In Charles Dickens novel "Oliver Twist", what is Mr Sowerberry's job?
"Oliver Twist" or the "Parish Boy's Progress" is Charles Dickens's second novel, and was first published as a serial from 1837 to 1839. The story centres on orphan Oliver Twist, born in a workhouse and sold into apprenticeship with an undertaker. After escaping, Oliver travels to London, where he meets the "Artful Dodger", a member of a gang of juvenile pickpockets led by the elderly criminal Fagin.
Oliver Twist is born into a life of poverty and misfortune, raised in a workhouse in the fictional town of Mudfog, located 70 miles (110 km) north of London. He is orphaned by his father's mysterious absence and his mother Agnes' death in childbirth.
One day, the desperately hungry boys decide to draw lots; the loser must ask for another portion of gruel. This task falls to Oliver himself, who at the next meal comes forward trembling, bowl in hand, and begs Mr. Bumble for gruel with his famous request: "Please, sir, I want some more". A great uproar ensues. The board of well-fed gentlemen who administer the workhouse hypocritically offer £5 to any person wishing to take on the boy as an apprentice.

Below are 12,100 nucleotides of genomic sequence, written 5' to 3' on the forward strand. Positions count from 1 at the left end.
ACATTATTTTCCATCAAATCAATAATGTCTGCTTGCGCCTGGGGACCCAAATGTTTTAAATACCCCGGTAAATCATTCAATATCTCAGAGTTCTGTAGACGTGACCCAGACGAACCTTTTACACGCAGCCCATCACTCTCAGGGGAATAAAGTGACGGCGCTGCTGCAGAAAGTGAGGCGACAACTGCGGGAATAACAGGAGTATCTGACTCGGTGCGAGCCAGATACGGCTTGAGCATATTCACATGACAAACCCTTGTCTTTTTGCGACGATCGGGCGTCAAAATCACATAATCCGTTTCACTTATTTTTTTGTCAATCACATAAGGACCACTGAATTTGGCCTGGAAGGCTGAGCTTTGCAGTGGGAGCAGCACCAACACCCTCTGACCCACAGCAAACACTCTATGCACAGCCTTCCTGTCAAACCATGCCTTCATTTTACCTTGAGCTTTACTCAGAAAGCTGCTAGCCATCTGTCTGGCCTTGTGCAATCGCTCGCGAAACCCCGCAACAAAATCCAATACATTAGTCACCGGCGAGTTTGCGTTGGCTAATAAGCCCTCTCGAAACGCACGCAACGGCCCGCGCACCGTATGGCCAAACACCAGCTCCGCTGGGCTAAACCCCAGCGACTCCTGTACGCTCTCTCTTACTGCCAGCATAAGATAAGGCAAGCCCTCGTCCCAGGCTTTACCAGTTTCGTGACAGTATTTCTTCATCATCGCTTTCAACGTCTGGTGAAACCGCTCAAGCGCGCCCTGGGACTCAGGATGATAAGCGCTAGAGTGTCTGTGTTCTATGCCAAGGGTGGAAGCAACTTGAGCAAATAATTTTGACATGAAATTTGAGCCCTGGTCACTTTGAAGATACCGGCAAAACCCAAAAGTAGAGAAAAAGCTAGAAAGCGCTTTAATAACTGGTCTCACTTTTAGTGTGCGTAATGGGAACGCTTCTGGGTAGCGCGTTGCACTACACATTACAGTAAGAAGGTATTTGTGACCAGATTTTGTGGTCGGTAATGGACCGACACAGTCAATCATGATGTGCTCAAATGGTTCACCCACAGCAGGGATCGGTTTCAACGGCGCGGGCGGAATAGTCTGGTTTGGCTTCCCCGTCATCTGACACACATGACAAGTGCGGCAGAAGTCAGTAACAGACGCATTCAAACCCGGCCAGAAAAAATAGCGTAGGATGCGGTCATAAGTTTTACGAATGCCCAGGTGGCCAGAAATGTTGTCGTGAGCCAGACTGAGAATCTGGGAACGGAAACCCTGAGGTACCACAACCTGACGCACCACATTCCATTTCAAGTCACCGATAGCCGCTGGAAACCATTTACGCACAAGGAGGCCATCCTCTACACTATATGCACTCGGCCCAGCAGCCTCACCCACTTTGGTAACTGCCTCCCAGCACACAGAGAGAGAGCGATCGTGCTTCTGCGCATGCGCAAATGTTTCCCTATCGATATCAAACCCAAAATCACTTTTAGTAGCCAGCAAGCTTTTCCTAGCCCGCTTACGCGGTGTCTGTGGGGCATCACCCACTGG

Mr. Sowerberry is an undertaker employed by the parish and takes Oliver into his service. He treats Oliver very well and, because of the boy's sorrowful countenance, uses him as a mourner at children's funerals. Mr. Sowerberry is in an unhappy marriage, and his wife looks down on Oliver and misses few opportunities to underfeed and mistreat him.